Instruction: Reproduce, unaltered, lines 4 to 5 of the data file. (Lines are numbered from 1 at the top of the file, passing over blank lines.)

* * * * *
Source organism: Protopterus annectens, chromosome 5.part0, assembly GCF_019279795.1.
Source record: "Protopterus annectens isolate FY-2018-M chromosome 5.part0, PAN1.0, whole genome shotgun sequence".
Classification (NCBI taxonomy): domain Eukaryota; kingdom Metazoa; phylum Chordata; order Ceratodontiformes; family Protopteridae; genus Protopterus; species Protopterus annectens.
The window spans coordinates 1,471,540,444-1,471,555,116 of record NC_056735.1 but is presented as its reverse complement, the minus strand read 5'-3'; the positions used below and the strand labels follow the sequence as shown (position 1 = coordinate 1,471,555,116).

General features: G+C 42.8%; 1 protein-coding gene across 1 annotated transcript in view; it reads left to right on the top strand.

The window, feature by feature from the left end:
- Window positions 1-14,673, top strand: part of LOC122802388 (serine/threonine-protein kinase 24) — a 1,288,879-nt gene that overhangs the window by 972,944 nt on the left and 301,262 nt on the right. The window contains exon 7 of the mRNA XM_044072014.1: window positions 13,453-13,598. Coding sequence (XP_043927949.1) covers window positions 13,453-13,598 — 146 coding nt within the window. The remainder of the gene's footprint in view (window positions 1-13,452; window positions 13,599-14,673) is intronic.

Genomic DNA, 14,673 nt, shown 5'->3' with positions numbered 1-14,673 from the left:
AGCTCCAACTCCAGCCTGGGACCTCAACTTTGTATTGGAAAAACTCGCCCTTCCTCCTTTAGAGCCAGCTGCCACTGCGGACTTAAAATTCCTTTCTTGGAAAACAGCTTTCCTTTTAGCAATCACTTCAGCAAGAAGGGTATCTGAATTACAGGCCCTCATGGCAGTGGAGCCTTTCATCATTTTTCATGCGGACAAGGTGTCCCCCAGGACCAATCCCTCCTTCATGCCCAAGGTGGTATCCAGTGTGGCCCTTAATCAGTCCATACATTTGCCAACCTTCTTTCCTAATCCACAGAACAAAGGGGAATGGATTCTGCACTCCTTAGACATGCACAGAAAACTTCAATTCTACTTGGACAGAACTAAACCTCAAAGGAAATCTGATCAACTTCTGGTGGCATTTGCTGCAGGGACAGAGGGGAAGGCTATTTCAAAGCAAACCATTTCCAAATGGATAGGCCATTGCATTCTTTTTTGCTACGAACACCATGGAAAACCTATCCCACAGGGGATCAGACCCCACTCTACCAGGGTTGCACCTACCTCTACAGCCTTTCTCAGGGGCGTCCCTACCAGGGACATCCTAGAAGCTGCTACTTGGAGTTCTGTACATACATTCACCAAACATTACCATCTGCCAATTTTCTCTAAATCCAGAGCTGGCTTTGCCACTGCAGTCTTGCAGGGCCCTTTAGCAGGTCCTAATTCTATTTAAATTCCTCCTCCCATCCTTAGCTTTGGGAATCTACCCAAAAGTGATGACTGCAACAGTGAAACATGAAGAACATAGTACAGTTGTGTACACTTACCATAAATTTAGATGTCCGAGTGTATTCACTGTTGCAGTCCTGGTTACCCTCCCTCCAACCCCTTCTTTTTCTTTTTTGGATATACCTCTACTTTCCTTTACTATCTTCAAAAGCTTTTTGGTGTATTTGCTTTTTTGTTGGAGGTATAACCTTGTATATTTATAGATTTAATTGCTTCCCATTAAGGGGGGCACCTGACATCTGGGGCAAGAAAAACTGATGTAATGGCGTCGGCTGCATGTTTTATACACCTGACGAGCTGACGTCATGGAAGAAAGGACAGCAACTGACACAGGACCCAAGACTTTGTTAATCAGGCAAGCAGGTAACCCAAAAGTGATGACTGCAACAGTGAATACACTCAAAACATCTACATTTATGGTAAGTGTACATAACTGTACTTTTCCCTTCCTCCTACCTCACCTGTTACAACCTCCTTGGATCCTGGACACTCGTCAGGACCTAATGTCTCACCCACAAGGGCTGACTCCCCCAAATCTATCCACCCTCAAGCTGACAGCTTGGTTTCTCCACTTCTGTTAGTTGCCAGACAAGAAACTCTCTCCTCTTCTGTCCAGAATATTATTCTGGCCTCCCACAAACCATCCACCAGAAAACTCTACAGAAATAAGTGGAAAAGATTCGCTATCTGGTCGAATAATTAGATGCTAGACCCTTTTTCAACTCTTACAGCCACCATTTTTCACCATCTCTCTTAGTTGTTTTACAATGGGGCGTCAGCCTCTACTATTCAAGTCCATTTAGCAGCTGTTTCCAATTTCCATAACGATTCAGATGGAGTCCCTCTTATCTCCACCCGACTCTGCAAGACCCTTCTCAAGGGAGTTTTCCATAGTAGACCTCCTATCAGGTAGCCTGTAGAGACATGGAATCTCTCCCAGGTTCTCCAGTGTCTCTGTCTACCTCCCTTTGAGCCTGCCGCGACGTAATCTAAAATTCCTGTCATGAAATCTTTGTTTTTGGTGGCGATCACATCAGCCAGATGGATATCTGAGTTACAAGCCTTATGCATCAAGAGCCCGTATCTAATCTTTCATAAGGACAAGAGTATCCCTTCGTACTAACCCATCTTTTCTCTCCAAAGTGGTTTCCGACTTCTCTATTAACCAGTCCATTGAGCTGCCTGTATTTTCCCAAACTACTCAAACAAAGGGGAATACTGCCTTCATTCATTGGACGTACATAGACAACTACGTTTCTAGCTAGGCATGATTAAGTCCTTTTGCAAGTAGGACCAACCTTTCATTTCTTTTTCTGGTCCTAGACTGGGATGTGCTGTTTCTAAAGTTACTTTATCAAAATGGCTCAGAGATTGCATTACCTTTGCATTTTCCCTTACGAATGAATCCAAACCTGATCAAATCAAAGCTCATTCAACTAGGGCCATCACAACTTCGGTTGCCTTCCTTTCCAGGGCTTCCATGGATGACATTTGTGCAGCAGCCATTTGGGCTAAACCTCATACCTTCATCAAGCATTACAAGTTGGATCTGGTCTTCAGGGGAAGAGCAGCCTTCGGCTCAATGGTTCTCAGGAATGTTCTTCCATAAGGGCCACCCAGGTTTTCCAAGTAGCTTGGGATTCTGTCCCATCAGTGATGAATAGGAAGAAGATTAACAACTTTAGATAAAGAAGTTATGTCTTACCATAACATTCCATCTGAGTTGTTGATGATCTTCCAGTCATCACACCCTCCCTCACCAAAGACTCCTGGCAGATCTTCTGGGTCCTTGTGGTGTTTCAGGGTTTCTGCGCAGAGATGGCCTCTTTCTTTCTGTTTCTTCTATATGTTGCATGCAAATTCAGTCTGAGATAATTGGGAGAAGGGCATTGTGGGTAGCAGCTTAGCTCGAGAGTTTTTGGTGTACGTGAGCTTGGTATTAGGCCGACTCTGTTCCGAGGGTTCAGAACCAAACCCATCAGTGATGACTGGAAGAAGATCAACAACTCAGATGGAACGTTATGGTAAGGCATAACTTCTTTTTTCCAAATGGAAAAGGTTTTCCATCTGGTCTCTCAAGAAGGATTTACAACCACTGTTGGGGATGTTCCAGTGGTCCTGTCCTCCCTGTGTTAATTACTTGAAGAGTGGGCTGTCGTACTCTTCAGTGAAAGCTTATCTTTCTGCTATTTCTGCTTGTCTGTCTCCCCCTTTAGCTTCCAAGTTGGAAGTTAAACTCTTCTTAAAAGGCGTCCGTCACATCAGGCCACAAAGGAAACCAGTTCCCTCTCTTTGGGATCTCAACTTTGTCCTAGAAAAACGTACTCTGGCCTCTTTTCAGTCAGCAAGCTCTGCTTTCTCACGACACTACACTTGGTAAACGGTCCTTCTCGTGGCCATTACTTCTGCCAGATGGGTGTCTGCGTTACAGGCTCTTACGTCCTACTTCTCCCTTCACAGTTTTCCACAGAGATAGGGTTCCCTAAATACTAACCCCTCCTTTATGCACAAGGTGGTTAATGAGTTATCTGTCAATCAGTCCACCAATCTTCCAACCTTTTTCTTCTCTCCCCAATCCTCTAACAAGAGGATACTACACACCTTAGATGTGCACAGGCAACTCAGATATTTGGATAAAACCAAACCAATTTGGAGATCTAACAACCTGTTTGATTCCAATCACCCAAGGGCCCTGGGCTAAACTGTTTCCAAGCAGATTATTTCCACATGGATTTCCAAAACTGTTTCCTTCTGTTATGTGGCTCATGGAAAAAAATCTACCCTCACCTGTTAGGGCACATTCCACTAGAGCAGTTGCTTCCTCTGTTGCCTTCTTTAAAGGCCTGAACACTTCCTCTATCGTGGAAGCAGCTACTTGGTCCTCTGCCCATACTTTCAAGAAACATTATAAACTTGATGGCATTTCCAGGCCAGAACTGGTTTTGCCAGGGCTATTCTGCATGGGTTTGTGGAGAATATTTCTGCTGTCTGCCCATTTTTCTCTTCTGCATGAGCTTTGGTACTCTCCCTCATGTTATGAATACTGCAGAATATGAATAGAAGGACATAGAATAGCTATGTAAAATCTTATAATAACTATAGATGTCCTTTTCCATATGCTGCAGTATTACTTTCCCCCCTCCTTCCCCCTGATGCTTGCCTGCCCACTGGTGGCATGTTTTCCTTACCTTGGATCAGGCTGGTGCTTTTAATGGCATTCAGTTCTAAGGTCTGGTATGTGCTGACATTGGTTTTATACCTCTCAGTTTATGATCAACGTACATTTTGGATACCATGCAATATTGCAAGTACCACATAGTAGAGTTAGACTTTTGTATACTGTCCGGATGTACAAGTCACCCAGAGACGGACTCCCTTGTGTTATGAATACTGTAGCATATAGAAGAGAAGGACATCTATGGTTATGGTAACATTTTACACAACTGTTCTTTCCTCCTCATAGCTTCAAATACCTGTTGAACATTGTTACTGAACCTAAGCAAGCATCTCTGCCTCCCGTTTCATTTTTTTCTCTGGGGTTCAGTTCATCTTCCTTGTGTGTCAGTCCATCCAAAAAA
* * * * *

The window spans coordinates 1,471,540,444-1,471,555,116 of record NC_056735.1 but is presented as its reverse complement, the minus strand read 5'-3'; the positions used below and the strand labels follow the sequence as shown (position 1 = coordinate 1,471,555,116).

General features: G+C 42.8%; 1 protein-coding gene across 1 annotated transcript in view; it reads left to right on the top strand.